Tag Archives: home baking

Recipe: Wild Garlic and Parmesan Scones

Every year in March and April, the hedgerows and lanes hereabouts are abundant with wild garlic. When the wind blows in the right direction, we get a gentle whiff of garlic and off I go with a paper bag to collect a few leaves to cook with. One of my favourite ways to use it is in wild garlic and parmesan scones, which go really well with soup, or as a savoury snack with some good butter.

Of course when you’re foraging it pays to know a little of what you’re doing. Wild garlic can look pretty similar to other plants, some of which may be poisonous, but you can generally tell what is and isn’t wild garlic by the smell, which is, well, garlicky.

When you go foraging it’s important not to pick too much of anything. Take just what you need and save the rest for the wildlife or other foragers. If you’re foraging for wild garlic, you don’t need much anyway. It’s pretty pungent and a few leaves go quite a long way. I tend to try to pick the younger leaves in spots where I think (hope) dogs haven’t been. I always wash my wild garlic leaves before I use them anyway. You can find out more about wild garlic here.

Recipe: Wild Garlic and Parmesan Scones

These wild garlic and parmesan scones are very delicious. They’re everything you want from a savory scone. I sprinkle a pinch of sea salt on the top which makes them extra delicious. This recipe makes about 8 big scones, though you could cut them smaller if you prefer.

Wild Garlic and Parmesan Scones

Ingredients:

125g butter
450g self-raising flour
50g finely grated parmesan cheese
5 wild garlic leaves, finely chopped
1/2 teaspoon bicarbonate of soda
Big pinch of salt
Milk to mix, I used about 1/3 pint
Rock salt

How to make Wild Garlic and Parmesan Scones:

Pre-heat your oven to 190° and put a sheet of baking parchment on a large baking tray.

In a large bowl rub the butter into the flour with your fingertips, until the mixture looks like breadcrumbs. Add the parmesan, wild garlic, bicarbonate of soda and pinch of salt and toss together. Little by little add the milk, mixing with your hands until it makes a soft dough.

Tip the dough onto a floured surface and pat or roll it until it’s 1.5-2cm thick. I usually shape the dough and pat it down with my hands because it gives a slightly more rustic finish which I like. Cut the dough into rounds, don’t twist the cutter because this can prevent the scone from rising.

Recipe: Wild Garlic and Parmesan Scones

Put the cut scones on the baking tray, brush them with milk and if you like sprinkle a pinch of rock salt on the top of each one. Bake for 15-20 minutes until they’re nice a brown and hollow when you tap them underneath.

Serve hot from the oven with lashings of butter, or with soup or a ploughman’s lunch.

If you enjoyed this, you might also like these blueberry and buttermilk scones.

Recipe: Wild Garlic and Parmesan Scones

Recipe: Beautiful Blueberry and Buttermilk Scones

Over the weekend we experimented with making our own butter at home. One of the by-products of the butter making process is that you’re left with a jug of buttermilk. Buttermilk is supposed to be brilliant for making soda bread and scones with, though I’d not tried it in scones before. Waste not, want not, so I whipped up a batch of blueberry scones to use up the buttermilk. The result was the most incredible, light as air scones I’ve ever made – even my Nan would’ve been impressed with these blueberry and buttermilk scones!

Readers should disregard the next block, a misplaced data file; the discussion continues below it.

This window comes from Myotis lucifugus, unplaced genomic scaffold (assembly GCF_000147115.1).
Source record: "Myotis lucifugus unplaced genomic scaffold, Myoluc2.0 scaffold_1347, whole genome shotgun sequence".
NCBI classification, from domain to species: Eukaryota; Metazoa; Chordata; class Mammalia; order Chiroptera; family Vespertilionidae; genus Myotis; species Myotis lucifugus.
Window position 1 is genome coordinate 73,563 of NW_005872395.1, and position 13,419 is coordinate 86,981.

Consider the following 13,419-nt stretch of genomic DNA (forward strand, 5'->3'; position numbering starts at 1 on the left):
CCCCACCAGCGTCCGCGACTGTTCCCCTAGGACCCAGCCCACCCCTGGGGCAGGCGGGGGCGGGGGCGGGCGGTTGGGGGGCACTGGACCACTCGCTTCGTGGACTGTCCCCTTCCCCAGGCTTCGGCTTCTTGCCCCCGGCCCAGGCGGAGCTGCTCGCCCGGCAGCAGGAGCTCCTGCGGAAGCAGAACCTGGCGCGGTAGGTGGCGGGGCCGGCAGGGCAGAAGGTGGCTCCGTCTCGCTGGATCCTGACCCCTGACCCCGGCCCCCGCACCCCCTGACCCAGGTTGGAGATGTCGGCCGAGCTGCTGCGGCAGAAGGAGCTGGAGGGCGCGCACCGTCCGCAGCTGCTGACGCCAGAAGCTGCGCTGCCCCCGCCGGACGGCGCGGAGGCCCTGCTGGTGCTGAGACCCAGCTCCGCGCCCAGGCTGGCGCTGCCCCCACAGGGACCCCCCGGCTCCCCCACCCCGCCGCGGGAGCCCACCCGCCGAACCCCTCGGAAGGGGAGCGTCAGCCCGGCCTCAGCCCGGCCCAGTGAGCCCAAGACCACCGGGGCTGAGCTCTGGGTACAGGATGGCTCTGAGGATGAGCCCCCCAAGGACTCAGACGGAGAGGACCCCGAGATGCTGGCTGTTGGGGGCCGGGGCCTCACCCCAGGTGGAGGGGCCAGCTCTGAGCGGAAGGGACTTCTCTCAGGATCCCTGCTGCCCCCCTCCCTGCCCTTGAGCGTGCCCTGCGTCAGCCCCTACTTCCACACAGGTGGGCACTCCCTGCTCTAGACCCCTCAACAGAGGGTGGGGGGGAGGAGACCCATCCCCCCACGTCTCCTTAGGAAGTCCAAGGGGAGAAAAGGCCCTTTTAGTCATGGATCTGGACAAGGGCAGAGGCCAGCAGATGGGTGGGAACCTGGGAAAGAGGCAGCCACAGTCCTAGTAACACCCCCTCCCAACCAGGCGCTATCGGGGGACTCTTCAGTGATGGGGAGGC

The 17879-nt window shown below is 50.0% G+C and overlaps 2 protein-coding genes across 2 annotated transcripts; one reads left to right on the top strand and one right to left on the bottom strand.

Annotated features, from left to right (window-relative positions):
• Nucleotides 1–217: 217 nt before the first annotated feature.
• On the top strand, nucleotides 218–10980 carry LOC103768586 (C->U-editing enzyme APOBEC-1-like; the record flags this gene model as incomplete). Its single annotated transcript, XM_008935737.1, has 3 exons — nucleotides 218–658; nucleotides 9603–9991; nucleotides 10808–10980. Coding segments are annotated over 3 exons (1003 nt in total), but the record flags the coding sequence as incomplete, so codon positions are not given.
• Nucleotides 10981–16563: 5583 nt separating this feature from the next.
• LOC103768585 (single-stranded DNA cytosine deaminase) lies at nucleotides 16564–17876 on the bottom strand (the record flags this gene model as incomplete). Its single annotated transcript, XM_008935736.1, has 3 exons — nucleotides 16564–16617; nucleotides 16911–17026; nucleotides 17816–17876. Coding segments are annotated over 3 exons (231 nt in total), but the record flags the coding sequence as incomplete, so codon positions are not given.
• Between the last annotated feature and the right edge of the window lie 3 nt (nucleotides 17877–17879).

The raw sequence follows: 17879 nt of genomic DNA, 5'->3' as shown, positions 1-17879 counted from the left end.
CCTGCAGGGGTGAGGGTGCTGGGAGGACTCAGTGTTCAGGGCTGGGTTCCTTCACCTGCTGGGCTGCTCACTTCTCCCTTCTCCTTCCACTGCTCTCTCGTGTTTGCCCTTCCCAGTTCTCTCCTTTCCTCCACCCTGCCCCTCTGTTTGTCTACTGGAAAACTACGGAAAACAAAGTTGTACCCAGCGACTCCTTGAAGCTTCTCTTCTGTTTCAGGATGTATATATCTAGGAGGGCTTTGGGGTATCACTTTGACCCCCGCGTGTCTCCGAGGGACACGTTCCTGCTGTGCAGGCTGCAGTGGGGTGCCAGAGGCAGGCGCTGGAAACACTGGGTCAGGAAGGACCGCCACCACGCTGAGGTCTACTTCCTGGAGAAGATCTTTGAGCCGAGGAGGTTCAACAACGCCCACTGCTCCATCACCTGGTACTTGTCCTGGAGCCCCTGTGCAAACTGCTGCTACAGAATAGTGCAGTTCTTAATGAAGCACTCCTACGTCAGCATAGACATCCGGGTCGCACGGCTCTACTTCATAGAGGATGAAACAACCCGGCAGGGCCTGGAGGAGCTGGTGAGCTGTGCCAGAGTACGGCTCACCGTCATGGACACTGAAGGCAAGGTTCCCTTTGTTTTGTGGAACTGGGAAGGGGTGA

blueberry and buttermilk scones

Blueberry and Buttermilk Scones

Ingredients
14 oz self raising flour
3 oz caster sugar
1 tsp bicarb of soda
1/4 tsp salt
6 oz butter or margarine
8 fl oz buttermilk
100g of fresh blueberries
1 egg (for egg wash)

Instructions

Preheat oven to 220 degrees or Gas Mark 7.
Mix the dry ingredients together in a bowl. Add your softened butter or margarine and rub until the mixture resembles breadcrumbs.

Add your buttermilk and mix, the dough will be a bit wetter than a standard scone recipe – this is normal, don’t be tempted to add more flour. Once combined, add your blueberries and gently mix in until fairly evenly distributed.

Roll the mixture out so it’s approx 2cm thick, I did this on a piece of greaseproof paper because the texture of the dough was quite wet.. Cut into 12 rounds and put on a lightly oiled baking sheet and bake for 15 minutes. I brushed the tops of my scones with a beaten egg before baking.

Notes
Serve plain, or with butter, or blueberry jam, or cream, or everything you can fit onto your scone. They’re delicious slightly warm with a little dollop of jam.

To date the picture I look of my luscious blueberry and buttermilk scones has been my most popular images on Instagram. I can’t look at it without feeling hungry and wanting to make a fresh batch.

These airy-fairly light blueberry and buttermilk scones were the best ones I’ve ever made, and I’ve made hundred of scones in my lifetime. They are delicious eaten plain, or lovely buttered or warmed and served with blueberry jam, cream and a pot of tea.

Once you’ve tried these delicious light as a feather buttermilk scones, you’ll never go back. I promise you’ve never had scones THIS good!

Recipe: Beautiful Blueberry and Buttermilk Scones